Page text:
https://vsl.co.at/en
http://8dio.com/
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Old 07-31-2015, 05:34 PM   #9
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Originally Posted by Softsynth View Post
I'm no luddite. Since my childhood I've gone from Z80 at 3.25 MHz to todays multi core power houses. Well aware of the benefits.


There is a major difference today with operating systems and software (locked to security keys) working within ever evolving platforms.

Old software & hardware didn't have that problem. Okay in most cases you wouldn't want to go back to those machines other than nostalgia but at least you can if you want to. However we have reached a point with the sophistication in music production software where many people are buying large sample libraries that I am sure they expect to be able to use potentially for a very long time, perhaps decades, such as:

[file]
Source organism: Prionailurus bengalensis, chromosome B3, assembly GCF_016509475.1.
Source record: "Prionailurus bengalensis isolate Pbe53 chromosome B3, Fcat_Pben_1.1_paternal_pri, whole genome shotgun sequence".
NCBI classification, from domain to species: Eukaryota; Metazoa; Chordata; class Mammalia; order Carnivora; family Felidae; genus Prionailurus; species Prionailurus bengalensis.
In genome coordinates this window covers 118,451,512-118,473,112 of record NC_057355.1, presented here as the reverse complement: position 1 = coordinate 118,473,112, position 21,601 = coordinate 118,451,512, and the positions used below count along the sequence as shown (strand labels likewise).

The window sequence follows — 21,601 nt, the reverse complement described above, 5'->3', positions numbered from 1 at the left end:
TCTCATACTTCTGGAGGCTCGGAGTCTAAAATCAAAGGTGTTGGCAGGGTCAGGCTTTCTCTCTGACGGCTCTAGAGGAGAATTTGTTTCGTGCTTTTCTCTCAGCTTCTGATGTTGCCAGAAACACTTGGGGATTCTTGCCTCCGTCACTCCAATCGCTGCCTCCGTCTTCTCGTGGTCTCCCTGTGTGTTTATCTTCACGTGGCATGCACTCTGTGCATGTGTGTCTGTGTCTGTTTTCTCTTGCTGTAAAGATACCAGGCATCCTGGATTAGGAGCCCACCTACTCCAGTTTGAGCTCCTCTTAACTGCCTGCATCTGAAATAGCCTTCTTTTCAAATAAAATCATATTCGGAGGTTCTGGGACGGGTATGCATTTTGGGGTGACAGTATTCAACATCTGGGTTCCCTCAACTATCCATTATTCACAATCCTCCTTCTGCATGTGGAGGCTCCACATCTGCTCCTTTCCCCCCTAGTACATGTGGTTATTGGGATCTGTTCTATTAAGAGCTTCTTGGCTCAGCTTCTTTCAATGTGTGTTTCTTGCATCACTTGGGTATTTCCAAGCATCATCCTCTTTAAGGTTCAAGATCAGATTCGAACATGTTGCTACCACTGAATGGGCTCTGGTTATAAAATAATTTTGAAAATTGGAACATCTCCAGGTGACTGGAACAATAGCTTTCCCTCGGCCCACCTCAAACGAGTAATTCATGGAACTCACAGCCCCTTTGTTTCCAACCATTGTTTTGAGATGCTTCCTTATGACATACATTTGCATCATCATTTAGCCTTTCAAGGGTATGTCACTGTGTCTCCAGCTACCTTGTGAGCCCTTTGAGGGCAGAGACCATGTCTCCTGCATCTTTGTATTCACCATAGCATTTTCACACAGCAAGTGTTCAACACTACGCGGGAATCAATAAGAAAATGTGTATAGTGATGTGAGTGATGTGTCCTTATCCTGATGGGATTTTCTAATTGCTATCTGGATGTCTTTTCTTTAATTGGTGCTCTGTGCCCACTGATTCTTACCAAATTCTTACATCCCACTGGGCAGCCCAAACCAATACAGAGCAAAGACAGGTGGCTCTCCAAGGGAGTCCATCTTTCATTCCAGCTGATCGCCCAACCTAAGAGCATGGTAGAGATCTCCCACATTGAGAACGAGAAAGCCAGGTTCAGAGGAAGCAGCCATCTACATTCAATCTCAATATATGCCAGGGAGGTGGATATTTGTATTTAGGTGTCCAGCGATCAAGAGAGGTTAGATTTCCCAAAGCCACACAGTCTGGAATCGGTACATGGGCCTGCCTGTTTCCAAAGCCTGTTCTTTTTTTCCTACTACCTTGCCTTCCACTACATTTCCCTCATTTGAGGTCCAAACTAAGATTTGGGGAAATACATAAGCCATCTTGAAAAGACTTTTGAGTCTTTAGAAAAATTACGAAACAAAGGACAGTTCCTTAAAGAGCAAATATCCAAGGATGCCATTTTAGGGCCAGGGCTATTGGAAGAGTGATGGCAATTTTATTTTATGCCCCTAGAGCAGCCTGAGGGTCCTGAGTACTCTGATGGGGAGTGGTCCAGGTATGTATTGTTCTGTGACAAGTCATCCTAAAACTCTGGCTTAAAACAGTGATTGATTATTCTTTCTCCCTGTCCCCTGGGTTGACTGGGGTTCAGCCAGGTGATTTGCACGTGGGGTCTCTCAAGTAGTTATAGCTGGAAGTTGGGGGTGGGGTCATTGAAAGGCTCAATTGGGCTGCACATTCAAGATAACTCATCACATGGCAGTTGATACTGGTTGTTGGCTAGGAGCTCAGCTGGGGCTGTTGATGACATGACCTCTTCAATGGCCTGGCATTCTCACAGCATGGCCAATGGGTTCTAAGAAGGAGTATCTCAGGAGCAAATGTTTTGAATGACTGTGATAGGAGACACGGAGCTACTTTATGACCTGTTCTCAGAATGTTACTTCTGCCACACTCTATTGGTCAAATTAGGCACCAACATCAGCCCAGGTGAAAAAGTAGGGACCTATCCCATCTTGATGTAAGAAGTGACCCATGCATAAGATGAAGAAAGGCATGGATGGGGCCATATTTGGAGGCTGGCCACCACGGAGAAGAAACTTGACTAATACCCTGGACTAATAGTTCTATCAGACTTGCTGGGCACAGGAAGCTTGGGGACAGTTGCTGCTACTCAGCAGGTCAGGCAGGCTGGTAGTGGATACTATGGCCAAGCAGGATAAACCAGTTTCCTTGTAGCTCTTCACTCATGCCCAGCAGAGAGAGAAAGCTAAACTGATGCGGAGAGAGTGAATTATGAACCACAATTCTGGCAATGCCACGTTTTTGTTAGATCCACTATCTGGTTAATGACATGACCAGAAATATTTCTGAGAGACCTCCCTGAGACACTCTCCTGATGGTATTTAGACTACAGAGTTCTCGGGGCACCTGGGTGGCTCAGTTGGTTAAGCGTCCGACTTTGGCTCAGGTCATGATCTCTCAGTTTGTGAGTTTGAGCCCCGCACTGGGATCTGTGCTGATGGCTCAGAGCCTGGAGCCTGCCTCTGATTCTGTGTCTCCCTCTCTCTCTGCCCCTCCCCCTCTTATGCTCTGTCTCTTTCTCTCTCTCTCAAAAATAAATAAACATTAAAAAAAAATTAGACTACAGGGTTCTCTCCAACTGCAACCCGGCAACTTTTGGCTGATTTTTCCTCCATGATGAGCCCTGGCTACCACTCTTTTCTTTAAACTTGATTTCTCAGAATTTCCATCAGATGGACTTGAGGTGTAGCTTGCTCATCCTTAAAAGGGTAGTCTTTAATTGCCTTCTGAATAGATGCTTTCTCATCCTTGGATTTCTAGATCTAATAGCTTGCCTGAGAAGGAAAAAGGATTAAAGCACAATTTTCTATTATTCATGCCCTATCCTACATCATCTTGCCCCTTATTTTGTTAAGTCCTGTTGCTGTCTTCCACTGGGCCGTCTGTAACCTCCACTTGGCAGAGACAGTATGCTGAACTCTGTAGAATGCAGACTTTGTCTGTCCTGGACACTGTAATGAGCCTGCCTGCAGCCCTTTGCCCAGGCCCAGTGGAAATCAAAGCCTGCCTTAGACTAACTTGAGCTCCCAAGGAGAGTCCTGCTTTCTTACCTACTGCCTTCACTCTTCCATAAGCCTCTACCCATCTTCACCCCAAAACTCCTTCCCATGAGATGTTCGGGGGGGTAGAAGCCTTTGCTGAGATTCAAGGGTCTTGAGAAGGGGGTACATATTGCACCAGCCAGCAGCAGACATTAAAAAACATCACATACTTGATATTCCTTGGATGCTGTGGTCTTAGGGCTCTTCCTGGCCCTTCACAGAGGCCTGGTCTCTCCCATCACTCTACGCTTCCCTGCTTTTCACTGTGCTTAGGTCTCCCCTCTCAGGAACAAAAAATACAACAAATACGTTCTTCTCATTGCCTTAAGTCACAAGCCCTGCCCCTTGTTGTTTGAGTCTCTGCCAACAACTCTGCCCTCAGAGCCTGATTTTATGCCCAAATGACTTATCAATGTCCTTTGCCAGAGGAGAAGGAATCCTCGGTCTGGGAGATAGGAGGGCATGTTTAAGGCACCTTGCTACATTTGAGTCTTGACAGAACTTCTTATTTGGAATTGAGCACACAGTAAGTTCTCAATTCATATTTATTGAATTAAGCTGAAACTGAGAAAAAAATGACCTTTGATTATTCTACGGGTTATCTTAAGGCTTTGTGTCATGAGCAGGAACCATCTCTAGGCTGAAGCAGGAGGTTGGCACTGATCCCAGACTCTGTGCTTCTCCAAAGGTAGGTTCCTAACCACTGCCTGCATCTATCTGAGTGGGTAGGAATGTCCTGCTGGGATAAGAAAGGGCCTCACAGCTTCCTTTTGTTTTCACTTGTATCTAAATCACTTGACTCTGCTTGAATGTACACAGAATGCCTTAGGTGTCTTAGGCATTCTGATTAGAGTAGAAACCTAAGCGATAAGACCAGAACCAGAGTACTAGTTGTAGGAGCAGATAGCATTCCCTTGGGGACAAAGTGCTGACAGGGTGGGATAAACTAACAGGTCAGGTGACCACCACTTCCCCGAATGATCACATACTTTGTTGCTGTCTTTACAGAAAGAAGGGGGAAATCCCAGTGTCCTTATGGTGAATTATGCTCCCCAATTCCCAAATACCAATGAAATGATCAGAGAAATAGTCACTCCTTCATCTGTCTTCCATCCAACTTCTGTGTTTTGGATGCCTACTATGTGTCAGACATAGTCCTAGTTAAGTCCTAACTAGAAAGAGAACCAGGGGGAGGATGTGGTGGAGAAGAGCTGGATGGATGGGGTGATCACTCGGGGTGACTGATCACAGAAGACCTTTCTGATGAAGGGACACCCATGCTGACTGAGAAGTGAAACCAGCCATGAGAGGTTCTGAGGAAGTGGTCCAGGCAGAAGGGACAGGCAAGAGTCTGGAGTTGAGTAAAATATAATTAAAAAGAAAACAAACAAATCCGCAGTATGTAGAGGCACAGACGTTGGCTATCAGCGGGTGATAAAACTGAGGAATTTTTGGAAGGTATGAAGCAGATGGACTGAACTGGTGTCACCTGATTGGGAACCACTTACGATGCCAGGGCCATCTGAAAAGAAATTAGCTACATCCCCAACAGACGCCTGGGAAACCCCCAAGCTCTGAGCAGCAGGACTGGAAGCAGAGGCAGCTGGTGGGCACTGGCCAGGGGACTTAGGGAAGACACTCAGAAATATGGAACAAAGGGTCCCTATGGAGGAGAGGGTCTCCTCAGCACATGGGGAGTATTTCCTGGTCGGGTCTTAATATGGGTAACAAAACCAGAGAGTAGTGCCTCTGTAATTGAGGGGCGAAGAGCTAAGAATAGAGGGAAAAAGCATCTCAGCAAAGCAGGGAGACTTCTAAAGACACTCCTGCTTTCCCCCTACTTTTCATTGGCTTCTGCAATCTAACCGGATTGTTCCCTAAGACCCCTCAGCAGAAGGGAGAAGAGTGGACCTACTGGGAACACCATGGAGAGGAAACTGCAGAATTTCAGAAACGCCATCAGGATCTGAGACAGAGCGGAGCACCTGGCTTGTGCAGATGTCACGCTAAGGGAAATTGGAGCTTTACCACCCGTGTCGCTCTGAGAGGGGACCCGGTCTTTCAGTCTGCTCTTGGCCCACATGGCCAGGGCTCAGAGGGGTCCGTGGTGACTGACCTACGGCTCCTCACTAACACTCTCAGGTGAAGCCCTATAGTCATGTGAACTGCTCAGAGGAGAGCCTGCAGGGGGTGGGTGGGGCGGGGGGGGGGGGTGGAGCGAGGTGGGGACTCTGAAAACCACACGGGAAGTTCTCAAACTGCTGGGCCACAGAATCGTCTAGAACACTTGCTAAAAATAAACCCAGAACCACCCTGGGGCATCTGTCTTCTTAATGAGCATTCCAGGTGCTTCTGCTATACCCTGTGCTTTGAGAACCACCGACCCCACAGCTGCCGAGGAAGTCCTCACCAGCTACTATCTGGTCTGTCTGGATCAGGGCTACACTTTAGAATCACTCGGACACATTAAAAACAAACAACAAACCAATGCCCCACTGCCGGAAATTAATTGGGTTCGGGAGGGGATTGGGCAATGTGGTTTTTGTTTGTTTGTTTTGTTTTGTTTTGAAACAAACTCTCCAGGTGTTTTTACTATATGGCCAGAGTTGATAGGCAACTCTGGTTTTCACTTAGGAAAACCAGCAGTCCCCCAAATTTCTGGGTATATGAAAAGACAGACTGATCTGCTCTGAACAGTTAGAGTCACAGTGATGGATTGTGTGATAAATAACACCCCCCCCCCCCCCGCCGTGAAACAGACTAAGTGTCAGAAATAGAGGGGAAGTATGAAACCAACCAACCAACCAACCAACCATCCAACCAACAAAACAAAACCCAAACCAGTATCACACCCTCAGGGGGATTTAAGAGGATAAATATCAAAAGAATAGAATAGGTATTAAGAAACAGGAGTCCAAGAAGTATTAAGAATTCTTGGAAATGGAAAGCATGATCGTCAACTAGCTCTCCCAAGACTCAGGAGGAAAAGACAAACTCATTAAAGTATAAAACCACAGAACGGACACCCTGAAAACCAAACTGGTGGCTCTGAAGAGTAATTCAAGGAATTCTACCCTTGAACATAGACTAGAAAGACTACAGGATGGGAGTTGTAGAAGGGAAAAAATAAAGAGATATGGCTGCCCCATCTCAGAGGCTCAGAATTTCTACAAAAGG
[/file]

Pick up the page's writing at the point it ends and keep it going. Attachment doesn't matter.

https://vsl.co.at/en
http://8dio.com/
None of ^that changes or discounts a thing I said nor is it what you previously stated at least what I'm replying about. �� nor am I debating you but rather mentioning that the change in how versioning is labeled changes nothing here.

It's fine if you make it sound like more but it isn't when talking newer code with legacy code. I don't really get the Luddite remark lol but drama rains down for every release so we'll all just have to suffer through until it blows over. ��
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Last edited by karbomusic; 07-31-2015 at 05:49 PM.
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Old 07-31-2015, 05:51 PM   #10